Monthly Archive for February, 2011

Science and Video: a roadmap

Once again I find myself in the position of having collected slides from talks, and having audio from the sessions. I need a simple way to pin these together so they form a coherent narrative and I need a common sharing platform. We don’t really have to see the speaker to understand the message but we needs the slides and the audio to play in tandem with the slides changing at the correct points. Some of the files are quite large: slides decks can be over 100MB and right now the audio file I have is 139MB (slideshare has size limits that don’t accomodate this).

I’m writing because I feel the messages are important, and need to be available to a wider audience. This is often our culture, our heritage, our technology, our scientific knowledge and our shared understanding. These presentations need to be available not just on principled open access grounds, but it is imperative that other scientists hear these messages as well, amplifying scientific communication.

At a bar the other night a friend and I came up with the idea of S-SPAN: a C-SPAN for science. Talks and conferences could be filmed and shared widely on an internet platform. Of course these platforms exist and some even target scientific talks but the content also needs to be marshalled and directed onto the website. Some of the best stuff I’ve even seen has floated into the ether.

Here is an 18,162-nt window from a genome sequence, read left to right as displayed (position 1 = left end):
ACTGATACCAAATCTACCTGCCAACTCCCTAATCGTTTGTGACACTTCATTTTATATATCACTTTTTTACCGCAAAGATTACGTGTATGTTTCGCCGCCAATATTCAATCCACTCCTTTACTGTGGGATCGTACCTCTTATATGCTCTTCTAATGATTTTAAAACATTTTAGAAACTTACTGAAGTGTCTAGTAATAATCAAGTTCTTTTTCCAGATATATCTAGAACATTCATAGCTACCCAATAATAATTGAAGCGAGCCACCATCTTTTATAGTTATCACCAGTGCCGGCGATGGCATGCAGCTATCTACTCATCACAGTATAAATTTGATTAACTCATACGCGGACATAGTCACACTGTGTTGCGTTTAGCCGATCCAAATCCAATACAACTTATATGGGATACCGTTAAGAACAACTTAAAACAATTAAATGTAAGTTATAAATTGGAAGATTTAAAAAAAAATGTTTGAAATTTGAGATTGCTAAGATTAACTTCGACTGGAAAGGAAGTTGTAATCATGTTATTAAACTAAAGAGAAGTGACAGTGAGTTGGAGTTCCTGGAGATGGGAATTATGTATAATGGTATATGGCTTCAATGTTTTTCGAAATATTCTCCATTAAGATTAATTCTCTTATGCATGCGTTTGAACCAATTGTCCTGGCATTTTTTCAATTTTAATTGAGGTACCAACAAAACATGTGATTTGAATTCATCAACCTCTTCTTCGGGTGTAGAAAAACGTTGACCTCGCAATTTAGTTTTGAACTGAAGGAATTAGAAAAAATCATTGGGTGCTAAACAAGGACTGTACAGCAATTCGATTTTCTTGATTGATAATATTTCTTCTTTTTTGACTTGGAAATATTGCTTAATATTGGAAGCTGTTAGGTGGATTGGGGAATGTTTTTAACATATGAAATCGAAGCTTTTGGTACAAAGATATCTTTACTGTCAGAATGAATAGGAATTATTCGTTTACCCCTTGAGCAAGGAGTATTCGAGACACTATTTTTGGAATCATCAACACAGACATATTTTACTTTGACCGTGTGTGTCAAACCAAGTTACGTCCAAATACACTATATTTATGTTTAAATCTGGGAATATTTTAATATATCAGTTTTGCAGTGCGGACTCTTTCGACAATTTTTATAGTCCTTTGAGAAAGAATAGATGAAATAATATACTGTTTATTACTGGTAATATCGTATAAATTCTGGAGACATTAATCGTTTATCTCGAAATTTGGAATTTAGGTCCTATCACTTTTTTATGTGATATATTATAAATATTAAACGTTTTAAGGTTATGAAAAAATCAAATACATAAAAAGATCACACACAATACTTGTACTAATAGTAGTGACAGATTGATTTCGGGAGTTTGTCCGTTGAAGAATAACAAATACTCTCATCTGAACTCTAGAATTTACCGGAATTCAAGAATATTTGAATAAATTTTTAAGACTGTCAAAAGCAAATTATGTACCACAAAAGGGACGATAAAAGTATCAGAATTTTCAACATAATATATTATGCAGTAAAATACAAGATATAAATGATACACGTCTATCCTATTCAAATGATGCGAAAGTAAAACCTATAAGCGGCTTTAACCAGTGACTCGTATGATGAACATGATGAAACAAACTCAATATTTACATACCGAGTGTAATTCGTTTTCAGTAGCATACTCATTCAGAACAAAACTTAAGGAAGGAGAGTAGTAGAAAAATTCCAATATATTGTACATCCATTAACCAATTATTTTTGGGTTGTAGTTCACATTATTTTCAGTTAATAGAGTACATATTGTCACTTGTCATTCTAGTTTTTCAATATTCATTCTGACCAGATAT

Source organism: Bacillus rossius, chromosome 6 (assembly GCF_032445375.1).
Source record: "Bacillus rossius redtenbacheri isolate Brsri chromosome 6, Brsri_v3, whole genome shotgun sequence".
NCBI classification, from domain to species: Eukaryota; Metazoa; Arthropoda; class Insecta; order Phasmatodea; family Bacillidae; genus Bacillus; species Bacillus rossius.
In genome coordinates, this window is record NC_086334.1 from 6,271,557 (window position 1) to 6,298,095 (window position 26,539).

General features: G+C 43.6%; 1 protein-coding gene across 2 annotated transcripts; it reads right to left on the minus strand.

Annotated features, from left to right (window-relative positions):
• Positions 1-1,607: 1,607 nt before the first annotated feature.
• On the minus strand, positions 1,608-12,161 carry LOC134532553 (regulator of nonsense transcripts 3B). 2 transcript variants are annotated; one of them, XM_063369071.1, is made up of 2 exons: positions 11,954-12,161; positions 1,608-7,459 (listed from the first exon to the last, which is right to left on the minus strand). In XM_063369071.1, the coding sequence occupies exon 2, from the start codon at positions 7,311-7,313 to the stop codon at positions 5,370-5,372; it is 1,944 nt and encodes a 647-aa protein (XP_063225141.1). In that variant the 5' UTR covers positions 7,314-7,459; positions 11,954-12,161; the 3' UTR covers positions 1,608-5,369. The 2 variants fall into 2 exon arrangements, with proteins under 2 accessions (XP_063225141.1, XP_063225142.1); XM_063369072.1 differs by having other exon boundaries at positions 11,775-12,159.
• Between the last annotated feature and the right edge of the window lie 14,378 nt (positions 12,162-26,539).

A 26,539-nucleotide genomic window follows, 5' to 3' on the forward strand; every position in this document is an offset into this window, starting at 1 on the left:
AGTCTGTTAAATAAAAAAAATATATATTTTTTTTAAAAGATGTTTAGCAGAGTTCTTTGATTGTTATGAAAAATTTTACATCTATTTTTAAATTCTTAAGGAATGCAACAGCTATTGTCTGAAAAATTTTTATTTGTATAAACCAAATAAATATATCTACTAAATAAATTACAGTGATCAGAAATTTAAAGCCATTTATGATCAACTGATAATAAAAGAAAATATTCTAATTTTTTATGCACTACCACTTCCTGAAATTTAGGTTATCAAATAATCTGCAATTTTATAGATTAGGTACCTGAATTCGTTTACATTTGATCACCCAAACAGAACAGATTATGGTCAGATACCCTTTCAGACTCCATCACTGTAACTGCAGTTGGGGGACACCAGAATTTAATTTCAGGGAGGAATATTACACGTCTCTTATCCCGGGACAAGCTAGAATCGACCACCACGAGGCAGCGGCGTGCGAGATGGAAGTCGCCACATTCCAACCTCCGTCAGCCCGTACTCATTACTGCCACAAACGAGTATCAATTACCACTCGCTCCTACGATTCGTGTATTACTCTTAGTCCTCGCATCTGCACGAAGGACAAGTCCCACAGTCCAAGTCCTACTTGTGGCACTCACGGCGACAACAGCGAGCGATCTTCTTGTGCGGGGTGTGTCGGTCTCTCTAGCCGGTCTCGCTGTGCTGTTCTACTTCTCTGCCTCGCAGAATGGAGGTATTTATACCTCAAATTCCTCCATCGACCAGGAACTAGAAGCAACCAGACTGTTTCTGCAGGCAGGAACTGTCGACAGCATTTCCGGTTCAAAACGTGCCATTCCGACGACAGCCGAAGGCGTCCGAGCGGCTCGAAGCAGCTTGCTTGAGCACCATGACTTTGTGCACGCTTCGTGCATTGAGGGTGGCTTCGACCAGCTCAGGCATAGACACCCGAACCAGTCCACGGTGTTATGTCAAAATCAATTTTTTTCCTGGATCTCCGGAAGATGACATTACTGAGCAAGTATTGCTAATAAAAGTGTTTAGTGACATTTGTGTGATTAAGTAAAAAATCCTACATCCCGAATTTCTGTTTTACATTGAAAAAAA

So, I make an open call for these two tasks: a simple tool to pin together slides and audio (and sides and video), and an effort to collate video from scientific conference talks and film them if it doesn’t exist, all onto a common distribution platform. S-SPAN could start as raw and underproduced as C-SPAN, but I am sure it would develop from there.

I’m looking at you, YouTube.

My Symposium at the AAAS Annual Meeting: The Digitization of Science

Yesterday I held a symposium at the AAAS Annual Meeting in Washington DC, called “The Digitization of Science: Reproducibility and Interdisciplinary Knowledge Transfer,” that was intended to bring attention to how massive computation is changing the practice of science, particularly the lack of reproducibility of published computational scientific results. The fact is, most computational scientific results published today are unverified and unverifiable. I’ve created a page for the event here, with links to slide decks and abstracts. I couldn’t have asked for a better symposium, thanks to the wonderful speakers.

The first speaker was Keith A. Baggerly, who (now famously) tried to verify published results in Nature Medicine and uncovered a series of errors that led to the termination of clinical trials at Duke that were based on the original findings, and the resignation of one of the investigators (his slides). I then spoke about policies for realigning the IP framework scientists are under with their longstanding norms, to permit sharing of code and data (my slides). Fernando Perez described how computational scientists can learn about not only code sharing, quality control, and project management from the Open Source Software, but how they have in fact developed what is in effect a deeply successful system of peer review for code. Code is verified line by line before incorporated into the project, and there are software tools to enable the communication between reviewer and submitted, down to the line of code (his slides).